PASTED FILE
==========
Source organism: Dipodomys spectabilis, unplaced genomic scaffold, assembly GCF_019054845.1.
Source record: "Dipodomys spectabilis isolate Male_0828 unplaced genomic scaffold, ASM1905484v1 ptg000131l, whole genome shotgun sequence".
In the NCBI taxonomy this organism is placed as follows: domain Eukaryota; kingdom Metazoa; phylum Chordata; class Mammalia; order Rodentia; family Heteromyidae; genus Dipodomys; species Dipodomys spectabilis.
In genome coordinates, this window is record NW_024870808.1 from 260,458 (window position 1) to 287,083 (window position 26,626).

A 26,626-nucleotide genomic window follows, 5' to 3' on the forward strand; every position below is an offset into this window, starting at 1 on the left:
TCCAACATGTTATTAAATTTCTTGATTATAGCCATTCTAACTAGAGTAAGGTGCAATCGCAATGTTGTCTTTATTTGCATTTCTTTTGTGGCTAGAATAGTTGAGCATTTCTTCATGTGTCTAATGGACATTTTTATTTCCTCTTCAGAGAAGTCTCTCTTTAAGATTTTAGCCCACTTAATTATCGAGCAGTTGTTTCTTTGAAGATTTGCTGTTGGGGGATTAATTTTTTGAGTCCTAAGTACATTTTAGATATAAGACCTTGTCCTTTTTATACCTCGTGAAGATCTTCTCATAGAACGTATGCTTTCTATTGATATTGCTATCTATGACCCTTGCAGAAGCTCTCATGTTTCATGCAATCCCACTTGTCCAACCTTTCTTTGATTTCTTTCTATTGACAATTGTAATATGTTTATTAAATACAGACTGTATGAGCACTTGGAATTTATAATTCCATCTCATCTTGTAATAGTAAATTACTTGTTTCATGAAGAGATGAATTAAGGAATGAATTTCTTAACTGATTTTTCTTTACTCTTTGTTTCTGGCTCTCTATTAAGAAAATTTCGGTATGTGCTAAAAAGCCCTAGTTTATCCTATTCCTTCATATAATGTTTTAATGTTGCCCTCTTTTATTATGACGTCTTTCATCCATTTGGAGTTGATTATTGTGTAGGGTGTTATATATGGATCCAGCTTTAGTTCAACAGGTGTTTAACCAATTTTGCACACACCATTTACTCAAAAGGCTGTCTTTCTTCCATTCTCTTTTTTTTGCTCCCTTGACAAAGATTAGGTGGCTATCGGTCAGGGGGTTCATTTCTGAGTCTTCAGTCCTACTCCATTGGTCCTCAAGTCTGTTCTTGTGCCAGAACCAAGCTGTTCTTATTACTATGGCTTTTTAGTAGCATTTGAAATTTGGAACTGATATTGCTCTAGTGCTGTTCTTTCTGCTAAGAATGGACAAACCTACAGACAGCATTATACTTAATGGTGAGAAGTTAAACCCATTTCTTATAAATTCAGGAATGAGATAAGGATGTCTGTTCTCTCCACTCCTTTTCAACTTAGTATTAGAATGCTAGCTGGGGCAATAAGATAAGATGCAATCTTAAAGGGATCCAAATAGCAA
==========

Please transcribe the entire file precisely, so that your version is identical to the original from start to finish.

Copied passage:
Source organism: Dipodomys spectabilis, unplaced genomic scaffold, assembly GCF_019054845.1.
Source record: "Dipodomys spectabilis isolate Male_0828 unplaced genomic scaffold, ASM1905484v1 ptg000131l, whole genome shotgun sequence".
In the NCBI taxonomy this organism is placed as follows: domain Eukaryota; kingdom Metazoa; phylum Chordata; class Mammalia; order Rodentia; family Heteromyidae; genus Dipodomys; species Dipodomys spectabilis.
In genome coordinates, this window is record NW_024870808.1 from 260,458 (window position 1) to 287,083 (window position 26,626).

A 26,626-nucleotide genomic window follows, 5' to 3' on the forward strand; every position below is an offset into this window, starting at 1 on the left:
TCCAACATGTTATTAAATTTCTTGATTATAGCCATTCTAACTAGAGTAAGGTGCAATCGCAATGTTGTCTTTATTTGCATTTCTTTTGTGGCTAGAATAGTTGAGCATTTCTTCATGTGTCTAATGGACATTTTTATTTCCTCTTCAGAGAAGTCTCTCTTTAAGATTTTAGCCCACTTAATTATCGAGCAGTTGTTTCTTTGAAGATTTGCTGTTGGGGGATTAATTTTTTGAGTCCTAAGTACATTTTAGATATAAGACCTTGTCCTTTTTATACCTCGTGAAGATCTTCTCATAGAACGTATGCTTTCTATTGATATTGCTATCTATGACCCTTGCAGAAGCTCTCATGTTTCATGCAATCCCACTTGTCCAACCTTTCTTTGATTTCTTTCTATTGACAATTGTAATATGTTTATTAAATACAGACTGTATGAGCACTTGGAATTTATAATTCCATCTCATCTTGTAATAGTAAATTACTTGTTTCATGAAGAGATGAATTAAGGAATGAATTTCTTAACTGATTTTTCTTTACTCTTTGTTTCTGGCTCTCTATTAAGAAAATTTCGGTATGTGCTAAAAAGCCCTAGTTTATCCTATTCCTTCATATAATGTTTTAATGTTGCCCTCTTTTATTATGACGTCTTTCATCCATTTGGAGTTGATTATTGTGTAGGGTGTTATATATGGATCCAGCTTTAGTTCAACAGGTGTTTAACCAATTTTGCACACACCATTTACTCAAAAGGCTGTCTTTCTTCCATTCTCTTTTTTTTGCTCCCTTGACAAAGATTAGGTGGCTATCGGTCAGGGGGTTCATTTCTGAGTCTTCAGTCCTACTCCATTGGTCCTCAAGTCTGTTCTTGTGCCAGAACCAAGCTGTTCTTATTACTATGGCTTTTTAGTAGCATTTGAAATTTGGAACTGATATTGCTCTAGTGCTGTTCTTTCTGCTAAGAATGGACAAACCTACAGACAGCATTATACTTAATGGTGAGAAGTTAAACCCATTTCTTATAAATTCAGGAATGAGATAAGGATGTCTGTTCTCTCCACTCCTTTTCAACTTAGTATTAGAATGCTAGCTGGGGCAATAAGATAAGATGCAATCTTAAAGGGATCCAAATAGCAA